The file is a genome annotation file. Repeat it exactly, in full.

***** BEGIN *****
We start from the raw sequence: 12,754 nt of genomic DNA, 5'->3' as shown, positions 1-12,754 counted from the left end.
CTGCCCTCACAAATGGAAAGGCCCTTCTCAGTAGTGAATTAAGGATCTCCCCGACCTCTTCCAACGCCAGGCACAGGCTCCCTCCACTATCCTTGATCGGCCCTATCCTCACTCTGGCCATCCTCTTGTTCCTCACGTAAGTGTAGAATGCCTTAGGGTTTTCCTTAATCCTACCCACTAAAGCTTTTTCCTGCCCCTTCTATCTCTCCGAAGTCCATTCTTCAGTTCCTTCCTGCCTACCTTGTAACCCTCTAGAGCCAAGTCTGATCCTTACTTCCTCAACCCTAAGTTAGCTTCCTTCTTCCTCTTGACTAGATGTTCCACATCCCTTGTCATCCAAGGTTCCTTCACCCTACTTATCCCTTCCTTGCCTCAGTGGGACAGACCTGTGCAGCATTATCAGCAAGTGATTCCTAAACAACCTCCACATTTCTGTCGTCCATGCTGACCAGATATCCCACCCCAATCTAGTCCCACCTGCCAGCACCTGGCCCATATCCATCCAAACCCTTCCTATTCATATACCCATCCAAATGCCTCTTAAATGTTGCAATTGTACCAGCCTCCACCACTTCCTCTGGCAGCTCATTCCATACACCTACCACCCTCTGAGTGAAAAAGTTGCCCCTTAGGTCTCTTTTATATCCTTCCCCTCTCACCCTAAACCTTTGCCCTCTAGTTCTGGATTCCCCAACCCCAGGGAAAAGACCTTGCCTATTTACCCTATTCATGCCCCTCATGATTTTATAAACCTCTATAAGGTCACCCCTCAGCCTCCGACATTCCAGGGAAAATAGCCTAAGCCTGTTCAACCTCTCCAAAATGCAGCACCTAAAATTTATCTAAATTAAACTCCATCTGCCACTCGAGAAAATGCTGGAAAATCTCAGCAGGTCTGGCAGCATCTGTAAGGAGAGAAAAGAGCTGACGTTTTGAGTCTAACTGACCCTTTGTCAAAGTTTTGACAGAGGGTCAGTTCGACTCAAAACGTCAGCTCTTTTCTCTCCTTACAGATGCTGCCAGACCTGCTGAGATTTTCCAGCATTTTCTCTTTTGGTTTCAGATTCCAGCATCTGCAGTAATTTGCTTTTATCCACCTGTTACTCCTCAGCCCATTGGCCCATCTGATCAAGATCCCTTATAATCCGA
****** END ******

We start from the raw sequence: 12,754 nt of genomic DNA, 5'->3' as shown, positions 1-12,754 counted from the left end.
CTGCCCTCACAAATGGAAAGGCCCTTCTCAGTAGTGAATTAAGGATCTCCCCGACCTCTTCCAACGCCAGGCACAGGCTCCCTCCACTATCCTTGATCGGCCCTATCCTCACTCTGGCCATCCTCTTGTTCCTCACGTAAGTGTAGAATGCCTTAGGGTTTTCCTTAATCCTACCCACTAAAGCTTTTTCCTGCCCCTTCTATCTCTCCGAAGTCCATTCTTCAGTTCCTTCCTGCCTACCTTGTAACCCTCTAGAGCCAAGTCTGATCCTTACTTCCTCAACCCTAAGTTAGCTTCCTTCTTCCTCTTGACTAGATGTTCCACATCCCTTGTCATCCAAGGTTCCTTCACCCTACTTATCCCTTCCTTGCCTCAGTGGGACAGACCTGTGCAGCATTATCAGCAAGTGATTCCTAAACAACCTCCACATTTCTGTCGTCCATGCTGACCAGATATCCCACCCCAATCTAGTCCCACCTGCCAGCACCTGGCCCATATCCATCCAAACCCTTCCTATTCATATACCCATCCAAATGCCTCTTAAATGTTGCAATTGTACCAGCCTCCACCACTTCCTCTGGCAGCTCATTCCATACACCTACCACCCTCTGAGTGAAAAAGTTGCCCCTTAGGTCTCTTTTATATCCTTCCCCTCTCACCCTAAACCTTTGCCCTCTAGTTCTGGATTCCCCAACCCCAGGGAAAAGACCTTGCCTATTTACCCTATTCATGCCCCTCATGATTTTATAAACCTCTATAAGGTCACCCCTCAGCCTCCGACATTCCAGGGAAAATAGCCTAAGCCTGTTCAACCTCTCCAAAATGCAGCACCTAAAATTTATCTAAATTAAACTCCATCTGCCACTCGAGAAAATGCTGGAAAATCTCAGCAGGTCTGGCAGCATCTGTAAGGAGAGAAAAGAGCTGACGTTTTGAGTCTAACTGACCCTTTGTCAAAGTTTTGACAGAGGGTCAGTTCGACTCAAAACGTCAGCTCTTTTCTCTCCTTACAGATGCTGCCAGACCTGCTGAGATTTTCCAGCATTTTCTCTTTTGGTTTCAGATTCCAGCATCTGCAGTAATTTGCTTTTATCCACCTGTTACTCCTCAGCCCATTGGCCCATCTGATCAAGATCCCTTATAATCCGA